Sarah Khan, a second-year studying kinesiology at McGill, has on many occasions encountered the biases about Pakistan promoted by the news. While volunteering at awareness and fundraising events about the floods, she said, “some people passing by our information booths on the street would argue with us. They asked us, ‘why should we care? Why should we donate?’ They spoke a lot about terrorism and Pakistan’s corrupt government. We told people that we were giving to NGOs, reliable organizations, but people didn’t always respond positively.”
She added, “the media always puts Pakistan together with something negative… But this is a humanitarian problem. We’re not talking about government, we’re talking about people.”
While news media has a large role to play in our knowledge of world issues, Dawsonites’ lack of awareness is also an individual problem. Berry and Gupta both are surprised at how few teenagers tune into the news. “Every week in my social issues class, in a class of 30 students, there’s one person who reads the newspapers. And this is a social issues class,” Gupta said.
Berry sees the same occurring in his Media and Culture class. “Sometimes I have to explain who the NDP is! Yet they know who Lady Gaga and Justin… what’s that guy’s name?” he said “Your generation is not interested in the news… You’re more likely to be on Facebook,” Berry despairs.
So how are teenagers getting informed at all?
When teens do get information, Berry claims, it tends to be secondhand, either from friends or from class discussions. The problem with secondhand information lies in its ability to be skewed by those sharing the information. “Opinion leaders”, as Berry calls them, are the few individuals who do inform themselves, but when sharing information, they consciously or unconsciously promote their point of view and belittle the opposing side.
“The media always puts Pakistan together with something negative…But this is a humanitarian problem. We’re not talking about government, we’re talking about people.”
“It’s troublesome,” he says. “Part of being a respectable citizen is to be informed. In my classes, I argue you should expose yourself to different media than you normally would.” Or else, Berry warns, “You get a distorted view of reality. It does not make for a healthy democracy.”
There is also the problem of selective attention and exposure. “People tune out a lot of what they hear,” notes Berry. “We have an unconscious tendency to seek news in accordance with our values, or we feel uneasy.” It is difficult to avoid the headlines in a print newspaper. But with the Internet, tuning out is made easier. “There are so many choices, and one can choose what they read in online newspapers. And if you go straight to Facebook, you don’t even see other things.”
And so, because of a combination of news company control of information and lack of awareness on the part of students, “people aren’t talking about Pakistan,” said first-year Commerce student Chaïma El Hafiane. “They don’t know what’s going on.” After political science teacher Cynthia Martin asked two of her classes what they knew about the Pakistan floods, El Hafiane’s claim proved true: in one class of 25 students, half were aware of the catastrophe. In another class of 31, only one knew of it.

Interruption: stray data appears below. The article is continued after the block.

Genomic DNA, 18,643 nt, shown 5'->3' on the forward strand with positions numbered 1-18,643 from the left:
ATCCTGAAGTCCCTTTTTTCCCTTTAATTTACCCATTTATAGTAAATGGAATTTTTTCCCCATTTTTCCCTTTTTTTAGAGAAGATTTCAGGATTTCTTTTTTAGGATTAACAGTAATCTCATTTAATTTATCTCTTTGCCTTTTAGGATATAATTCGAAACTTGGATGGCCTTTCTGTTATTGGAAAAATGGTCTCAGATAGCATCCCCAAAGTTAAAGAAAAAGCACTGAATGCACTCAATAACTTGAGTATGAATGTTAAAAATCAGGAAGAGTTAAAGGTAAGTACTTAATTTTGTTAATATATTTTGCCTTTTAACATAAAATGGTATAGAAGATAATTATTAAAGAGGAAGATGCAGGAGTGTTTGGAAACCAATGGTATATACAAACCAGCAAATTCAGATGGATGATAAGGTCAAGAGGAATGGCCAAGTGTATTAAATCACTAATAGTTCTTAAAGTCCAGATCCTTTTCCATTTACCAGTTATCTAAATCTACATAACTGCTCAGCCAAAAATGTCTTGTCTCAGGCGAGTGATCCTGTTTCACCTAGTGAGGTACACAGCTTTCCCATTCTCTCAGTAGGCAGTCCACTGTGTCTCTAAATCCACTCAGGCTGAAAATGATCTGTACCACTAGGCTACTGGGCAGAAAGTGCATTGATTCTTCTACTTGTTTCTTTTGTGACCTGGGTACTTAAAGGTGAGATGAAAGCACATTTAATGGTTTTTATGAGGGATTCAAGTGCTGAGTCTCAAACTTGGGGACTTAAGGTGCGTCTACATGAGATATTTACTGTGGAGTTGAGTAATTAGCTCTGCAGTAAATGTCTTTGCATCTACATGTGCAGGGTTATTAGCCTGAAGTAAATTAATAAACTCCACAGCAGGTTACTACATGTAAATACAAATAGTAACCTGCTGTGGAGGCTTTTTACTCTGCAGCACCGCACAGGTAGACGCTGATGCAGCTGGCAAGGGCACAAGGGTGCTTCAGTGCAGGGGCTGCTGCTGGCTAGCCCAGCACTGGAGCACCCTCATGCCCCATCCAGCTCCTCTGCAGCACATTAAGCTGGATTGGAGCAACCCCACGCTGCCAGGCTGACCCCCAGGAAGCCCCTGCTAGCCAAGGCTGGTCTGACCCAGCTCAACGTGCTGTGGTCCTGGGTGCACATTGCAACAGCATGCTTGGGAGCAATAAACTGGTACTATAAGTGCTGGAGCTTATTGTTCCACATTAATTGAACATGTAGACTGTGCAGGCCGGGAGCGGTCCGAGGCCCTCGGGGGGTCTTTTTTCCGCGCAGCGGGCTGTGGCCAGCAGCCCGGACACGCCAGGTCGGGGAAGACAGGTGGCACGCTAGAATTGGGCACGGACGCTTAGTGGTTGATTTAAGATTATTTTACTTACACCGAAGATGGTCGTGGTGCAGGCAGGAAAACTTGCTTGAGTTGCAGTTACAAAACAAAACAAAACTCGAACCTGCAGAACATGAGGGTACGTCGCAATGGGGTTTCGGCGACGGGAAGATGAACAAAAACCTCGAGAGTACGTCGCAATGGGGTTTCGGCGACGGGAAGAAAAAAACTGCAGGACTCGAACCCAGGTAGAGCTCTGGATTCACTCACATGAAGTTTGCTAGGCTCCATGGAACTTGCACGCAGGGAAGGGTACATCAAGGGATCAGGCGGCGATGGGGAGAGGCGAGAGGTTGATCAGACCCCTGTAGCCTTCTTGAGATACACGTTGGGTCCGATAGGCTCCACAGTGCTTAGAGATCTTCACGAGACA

The solution to this mass ignorance is a difficult one. The flooding itself has been over for more than two months; nonetheless, is there still hope for Dawson to build the awareness and sympathy required for long-term assistance to Pakistan?
Reactions are mixed. Some students are pessimistic. First-year Commerce student Moner Hammudi argued, “It’s not that they don’t know, they don’t care.”
On the other hand, most of those interviewed believe that the situation here can be changed if there is a massive sensitization effort.
Humanities teacher Rui de Sousa believes “this personal approach by fundraisers would motivate people to get involved… They would identify with victims through the fundraising volunteers.”
This could potentially work as the students interviewed who asserted, “we’re all egocentric assholes,” mentioned that bake sales are a sure-fire way of raising money. In the words of Health Science student Ariela Lenetsky: “Dude, if there was a cupcake, I would definitely buy a cupcake.”
Moreover, let us not forget that, as self-absorbed as Dawsonites claim to be, we have a great ability for empathy. Political science teacher Martin remarked, “In a tragedy, it amazes me to see how we coalesce, like platelets of blood. It’s inherent in us as a species.
Inform yourself and donate to any number of reputable organizations, such as UNICEF Canada, The International Development and Relief Foundation (IDRF), Médecins sans frontiers, and the Aga Khan Foundation Canada.
And for goodness’ sake… read the news.